A turning point for Arrowtown Hair was when they decided to focus on sustainability and make it the underlying theme of the salon. When 10% of your market deeply cares about a story you’re telling, you will cut through.

Tyra Banks (America’s Next Top Model) thinks a remarkable story should take people on a journey because they imagine being part of that world. Since it’s hard to show people the journey, the most effective way is to work out loud and tell real-time stories.

^ This is what we did at Arrowtown Hair.

Brian Chesky (Air BnB) thinks the way to tell your story as a founder is passionate all the time in a way that everyone can relate to. Don’t just tell them what happened, but also why it happened and keep it simple stupid.

“Every time you tell a story, tell it as if it’s the first time.”

Angela Ahrendts (Former Burberry CEO) thinks being vulnerable and sharing with your team that you don’t always know what to do is a story that can unite your team.

“What is art but a way of seeing?” – John Berger.

Thinking Out Loud

The Art Of Noticing

The world’s best actresses, comedians, and writers all have one thing in common.

They tell great stories because they know how to notice.

As Stephen King refers to, the art of noticing is how you perceive environments and experiences and translate them into words.

To notice well, you need to use all five senses. The difference between a good storyteller and an average one is how many lenses you can recount an experience through.

These extra dimensions. The expression on someone’s face, the scent of their cologne, the country radio playing in the background, the once in a decade heatwave bring you into that moment.

When you bring a customer into your environment, you get a chance to leave an impression. These impressions, along with your grumpy customer service rep and a 20-minute walk from the closest car park, add up to your customer’s experience.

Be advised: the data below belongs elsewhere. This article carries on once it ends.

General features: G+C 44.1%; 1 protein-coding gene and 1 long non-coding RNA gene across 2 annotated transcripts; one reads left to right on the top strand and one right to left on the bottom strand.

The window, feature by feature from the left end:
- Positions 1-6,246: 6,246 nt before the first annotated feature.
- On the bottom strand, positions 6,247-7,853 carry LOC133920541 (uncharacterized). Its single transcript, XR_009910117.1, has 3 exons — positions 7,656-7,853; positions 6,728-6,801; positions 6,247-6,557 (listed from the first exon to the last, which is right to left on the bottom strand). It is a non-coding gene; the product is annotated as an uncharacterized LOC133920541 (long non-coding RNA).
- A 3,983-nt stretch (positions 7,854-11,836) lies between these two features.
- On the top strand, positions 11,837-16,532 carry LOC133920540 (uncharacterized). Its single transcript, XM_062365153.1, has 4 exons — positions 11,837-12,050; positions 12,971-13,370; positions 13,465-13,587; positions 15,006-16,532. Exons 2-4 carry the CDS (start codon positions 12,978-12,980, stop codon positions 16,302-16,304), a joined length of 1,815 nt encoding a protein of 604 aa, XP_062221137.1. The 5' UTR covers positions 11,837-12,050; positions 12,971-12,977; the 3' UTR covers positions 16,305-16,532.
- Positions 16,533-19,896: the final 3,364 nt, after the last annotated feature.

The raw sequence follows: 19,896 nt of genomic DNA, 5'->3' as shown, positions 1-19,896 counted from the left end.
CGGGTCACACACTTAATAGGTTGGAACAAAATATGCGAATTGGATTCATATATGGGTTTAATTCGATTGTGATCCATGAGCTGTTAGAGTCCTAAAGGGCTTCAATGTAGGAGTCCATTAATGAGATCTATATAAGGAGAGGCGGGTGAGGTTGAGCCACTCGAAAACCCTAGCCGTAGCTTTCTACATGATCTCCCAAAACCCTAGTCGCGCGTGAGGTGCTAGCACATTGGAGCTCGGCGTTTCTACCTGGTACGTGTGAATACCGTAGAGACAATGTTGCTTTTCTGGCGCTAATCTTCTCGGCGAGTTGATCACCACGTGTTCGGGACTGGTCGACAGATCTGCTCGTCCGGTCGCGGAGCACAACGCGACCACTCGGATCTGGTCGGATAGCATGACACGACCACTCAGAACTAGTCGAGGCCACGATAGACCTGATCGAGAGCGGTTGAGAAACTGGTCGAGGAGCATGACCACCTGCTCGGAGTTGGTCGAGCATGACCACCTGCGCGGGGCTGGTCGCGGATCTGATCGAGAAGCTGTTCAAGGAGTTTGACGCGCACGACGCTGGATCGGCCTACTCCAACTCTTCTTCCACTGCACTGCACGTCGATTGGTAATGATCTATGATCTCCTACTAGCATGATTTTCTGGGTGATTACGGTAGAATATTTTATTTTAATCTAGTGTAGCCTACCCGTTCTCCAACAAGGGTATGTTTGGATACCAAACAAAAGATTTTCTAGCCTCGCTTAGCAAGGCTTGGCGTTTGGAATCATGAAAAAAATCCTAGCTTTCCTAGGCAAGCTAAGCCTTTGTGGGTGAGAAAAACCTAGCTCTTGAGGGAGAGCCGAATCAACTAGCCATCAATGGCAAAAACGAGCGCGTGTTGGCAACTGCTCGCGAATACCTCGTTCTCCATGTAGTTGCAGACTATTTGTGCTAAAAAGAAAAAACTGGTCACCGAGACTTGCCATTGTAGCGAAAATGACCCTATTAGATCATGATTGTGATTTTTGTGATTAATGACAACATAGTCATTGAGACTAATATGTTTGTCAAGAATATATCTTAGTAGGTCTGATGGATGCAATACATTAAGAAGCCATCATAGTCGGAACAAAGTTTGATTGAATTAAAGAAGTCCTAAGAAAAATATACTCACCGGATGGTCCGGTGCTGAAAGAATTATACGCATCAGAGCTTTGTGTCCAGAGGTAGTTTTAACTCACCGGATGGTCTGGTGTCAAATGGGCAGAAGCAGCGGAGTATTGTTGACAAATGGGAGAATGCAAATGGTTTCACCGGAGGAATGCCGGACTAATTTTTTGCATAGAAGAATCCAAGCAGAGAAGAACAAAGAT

In my rarely travelled opinion. Bali offers some of the best hospitality experiences on this planet. Because they pay special attention to all of your senses, I can vividly recall the colours, music, lighting, and smell of restaurants I visited, three years ago.

Where-as I can’t tell you anything local cafe’s I’ve frequented 100’s of times.

What you see, what you hear, what you smell, what you feel, what you sense – is what you tell.

If you can give your customers something to notice, you will stand out in a seemingly un-differentiated marketplace. That difference can be all you need to make sure that person never revisits your competitors.

Get elevated and take notice of everything your customer is experiencing, not just your smile or your immaculately groomed carpet. What do they smell, hear, how bright are your lights, how uncomfortable are your couches? This all matters.

In this case, you don’t need to use language to them tell your story; they’re experiencing it instead.

Have a question or want to chat about anything you’ve read this week, join our community slack channel. Got someone in mind who needs to know about the method, send them here. As always – Thanks for Look’n.